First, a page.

When installing a metal roof, an architectural company has to make sure that the materials that it uses are able to withstand the elements and meet the builders’ long-term expectations. That’s why steel substrates and metal coatings are important to research in order to make informed decisions and ensure quality performance.
A substrate is the surface where a coating is applied. Galvanized and Galvalume steel coatings are the most popular choices for metal roofs. Both materials are coated with zinc, while Galvalume is coated with aluminum as well.
Galvanized substances are abbreviated to terms like G100 and G60. The number signifies how much zinc is contained in every square foot of substrate. G100 contains one ounce, while G60 contains .6 ounces, and so on. The greater the amount of zinc, the more effective the surface will be to resist damage.
Architectural coatings is the largest subcategory within the paint industry, outnumbering even consumer paints. In fact, these coatings make up more than half of the total coatings produced annually in the United States. More than 720 million gallons of architectural coatings were shipped in 2014 with a total value of $10.6 billion.
Metal coatings are the part of the structure that will actually be exposed to acid rain, UV rays, dirt, wind, etc., and therefore subject to corrosion and wear. By covering metal roofs with wear-resistant coatings, the builder is able to minimize the damage that would otherwise be caused by the surrounding elements.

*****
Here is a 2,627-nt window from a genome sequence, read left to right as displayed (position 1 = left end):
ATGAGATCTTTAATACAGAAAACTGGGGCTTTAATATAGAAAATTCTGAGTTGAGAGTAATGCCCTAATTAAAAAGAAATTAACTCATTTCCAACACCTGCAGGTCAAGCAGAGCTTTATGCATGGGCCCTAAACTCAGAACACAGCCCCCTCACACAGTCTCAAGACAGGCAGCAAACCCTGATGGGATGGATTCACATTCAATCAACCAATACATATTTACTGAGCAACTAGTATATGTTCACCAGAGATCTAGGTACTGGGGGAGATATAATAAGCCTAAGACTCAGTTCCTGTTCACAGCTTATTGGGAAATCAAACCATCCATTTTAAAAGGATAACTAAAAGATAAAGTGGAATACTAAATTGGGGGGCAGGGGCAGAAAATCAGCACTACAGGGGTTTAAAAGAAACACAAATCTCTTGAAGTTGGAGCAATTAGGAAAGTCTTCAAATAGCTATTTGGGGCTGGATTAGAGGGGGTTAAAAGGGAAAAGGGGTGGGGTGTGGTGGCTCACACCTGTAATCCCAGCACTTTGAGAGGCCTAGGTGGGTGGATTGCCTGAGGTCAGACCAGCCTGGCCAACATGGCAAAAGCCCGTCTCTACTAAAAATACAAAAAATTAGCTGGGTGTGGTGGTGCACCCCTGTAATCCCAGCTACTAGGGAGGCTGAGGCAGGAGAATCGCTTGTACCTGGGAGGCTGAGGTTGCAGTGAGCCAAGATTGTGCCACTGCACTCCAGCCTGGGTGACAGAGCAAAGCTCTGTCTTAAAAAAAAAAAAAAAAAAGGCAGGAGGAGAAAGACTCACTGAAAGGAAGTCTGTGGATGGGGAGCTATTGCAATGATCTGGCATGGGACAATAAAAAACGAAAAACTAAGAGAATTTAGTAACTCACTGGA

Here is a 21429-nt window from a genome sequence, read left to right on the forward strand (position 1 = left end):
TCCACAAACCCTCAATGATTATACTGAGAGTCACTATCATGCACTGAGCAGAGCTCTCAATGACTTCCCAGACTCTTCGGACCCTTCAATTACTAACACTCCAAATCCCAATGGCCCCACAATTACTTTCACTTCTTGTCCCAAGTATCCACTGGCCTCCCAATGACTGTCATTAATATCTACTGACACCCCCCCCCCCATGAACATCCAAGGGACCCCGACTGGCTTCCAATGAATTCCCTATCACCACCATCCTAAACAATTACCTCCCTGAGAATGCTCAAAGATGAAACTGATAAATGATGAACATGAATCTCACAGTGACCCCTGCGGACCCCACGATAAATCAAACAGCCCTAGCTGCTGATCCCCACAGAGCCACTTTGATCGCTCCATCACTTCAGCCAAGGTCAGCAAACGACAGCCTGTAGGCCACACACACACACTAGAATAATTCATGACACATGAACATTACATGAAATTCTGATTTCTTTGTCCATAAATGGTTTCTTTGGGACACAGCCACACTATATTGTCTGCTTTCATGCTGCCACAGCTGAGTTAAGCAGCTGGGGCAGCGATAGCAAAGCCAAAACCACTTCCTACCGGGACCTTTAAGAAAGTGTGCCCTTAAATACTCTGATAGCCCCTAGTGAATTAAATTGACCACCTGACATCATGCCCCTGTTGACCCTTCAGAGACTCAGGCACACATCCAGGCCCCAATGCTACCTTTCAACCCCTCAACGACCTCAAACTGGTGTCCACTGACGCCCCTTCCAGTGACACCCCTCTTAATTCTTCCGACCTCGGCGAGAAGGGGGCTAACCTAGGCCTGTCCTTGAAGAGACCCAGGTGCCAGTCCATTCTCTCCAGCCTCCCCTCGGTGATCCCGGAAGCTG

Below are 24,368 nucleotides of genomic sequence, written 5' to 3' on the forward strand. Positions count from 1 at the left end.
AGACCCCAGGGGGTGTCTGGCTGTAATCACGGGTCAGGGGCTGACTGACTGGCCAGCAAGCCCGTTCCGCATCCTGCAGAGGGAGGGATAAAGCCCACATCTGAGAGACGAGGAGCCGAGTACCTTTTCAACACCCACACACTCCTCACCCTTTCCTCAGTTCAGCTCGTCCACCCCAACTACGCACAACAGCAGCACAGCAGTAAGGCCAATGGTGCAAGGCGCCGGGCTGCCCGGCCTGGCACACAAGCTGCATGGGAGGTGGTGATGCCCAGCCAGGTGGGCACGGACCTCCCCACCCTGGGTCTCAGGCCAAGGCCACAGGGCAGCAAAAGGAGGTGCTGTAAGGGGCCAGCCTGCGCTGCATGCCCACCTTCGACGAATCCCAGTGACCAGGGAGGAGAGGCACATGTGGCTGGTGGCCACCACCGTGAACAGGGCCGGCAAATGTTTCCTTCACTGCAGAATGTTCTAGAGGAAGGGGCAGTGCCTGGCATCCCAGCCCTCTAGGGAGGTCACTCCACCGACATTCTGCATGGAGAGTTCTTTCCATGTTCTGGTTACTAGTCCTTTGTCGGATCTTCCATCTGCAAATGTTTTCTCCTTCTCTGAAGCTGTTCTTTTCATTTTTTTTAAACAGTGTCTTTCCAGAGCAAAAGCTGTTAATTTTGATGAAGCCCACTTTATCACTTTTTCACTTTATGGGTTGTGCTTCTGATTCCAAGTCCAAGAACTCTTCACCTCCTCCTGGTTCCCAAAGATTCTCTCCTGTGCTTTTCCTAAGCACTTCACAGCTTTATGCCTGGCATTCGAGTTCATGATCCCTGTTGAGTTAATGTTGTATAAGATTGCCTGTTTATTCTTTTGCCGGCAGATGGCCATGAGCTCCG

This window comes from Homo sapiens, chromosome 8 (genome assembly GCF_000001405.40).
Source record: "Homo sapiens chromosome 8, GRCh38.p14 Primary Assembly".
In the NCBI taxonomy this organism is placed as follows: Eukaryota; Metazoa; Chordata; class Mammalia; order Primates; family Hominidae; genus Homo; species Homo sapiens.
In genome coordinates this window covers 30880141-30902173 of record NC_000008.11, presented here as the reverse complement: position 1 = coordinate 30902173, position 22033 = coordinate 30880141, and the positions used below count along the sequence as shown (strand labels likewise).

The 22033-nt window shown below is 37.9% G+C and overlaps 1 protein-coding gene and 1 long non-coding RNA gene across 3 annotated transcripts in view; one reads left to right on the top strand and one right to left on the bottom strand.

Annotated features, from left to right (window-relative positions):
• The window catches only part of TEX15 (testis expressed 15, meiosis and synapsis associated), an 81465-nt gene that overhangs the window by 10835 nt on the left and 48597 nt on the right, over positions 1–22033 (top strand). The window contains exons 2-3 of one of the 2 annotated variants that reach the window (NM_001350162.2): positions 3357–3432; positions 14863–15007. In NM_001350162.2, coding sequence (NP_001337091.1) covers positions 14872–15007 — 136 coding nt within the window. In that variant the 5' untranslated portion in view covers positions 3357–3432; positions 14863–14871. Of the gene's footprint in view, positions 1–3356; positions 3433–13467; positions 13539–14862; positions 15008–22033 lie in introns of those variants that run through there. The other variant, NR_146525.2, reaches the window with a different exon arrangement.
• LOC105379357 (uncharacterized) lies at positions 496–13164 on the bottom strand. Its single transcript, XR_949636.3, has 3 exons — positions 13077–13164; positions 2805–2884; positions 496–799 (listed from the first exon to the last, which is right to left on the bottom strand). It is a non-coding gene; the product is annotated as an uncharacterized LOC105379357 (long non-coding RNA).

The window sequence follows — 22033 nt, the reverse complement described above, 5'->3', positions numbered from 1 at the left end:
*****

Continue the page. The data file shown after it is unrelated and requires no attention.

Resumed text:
Like substrates, metal coatings can also be galvanized. A G40 coating is made up of about 99% pure zinc, and is usually applied using a hot-dipped process.
Different types of coating equipment offer different levels of effectiveness, whether you’re applying hard chrome coatings, thermal coatings, or innovative DLC coatings. DLC stands for diamond-like carbon, and, as the name suggests, is a composite of diamond and metal that produces the hardest abrasion resistant coatings on the market today.
Multiple layers comprise the DLC coatings, resulting in much thicker coverage without any pores that would otherwise make them prone to oxidation and corrosion. The diamond qualities of the coatings also make them super resistant to high-velocity impacts (like hail, for example), as well as the routine scratches and damages that come from normal wear and tear.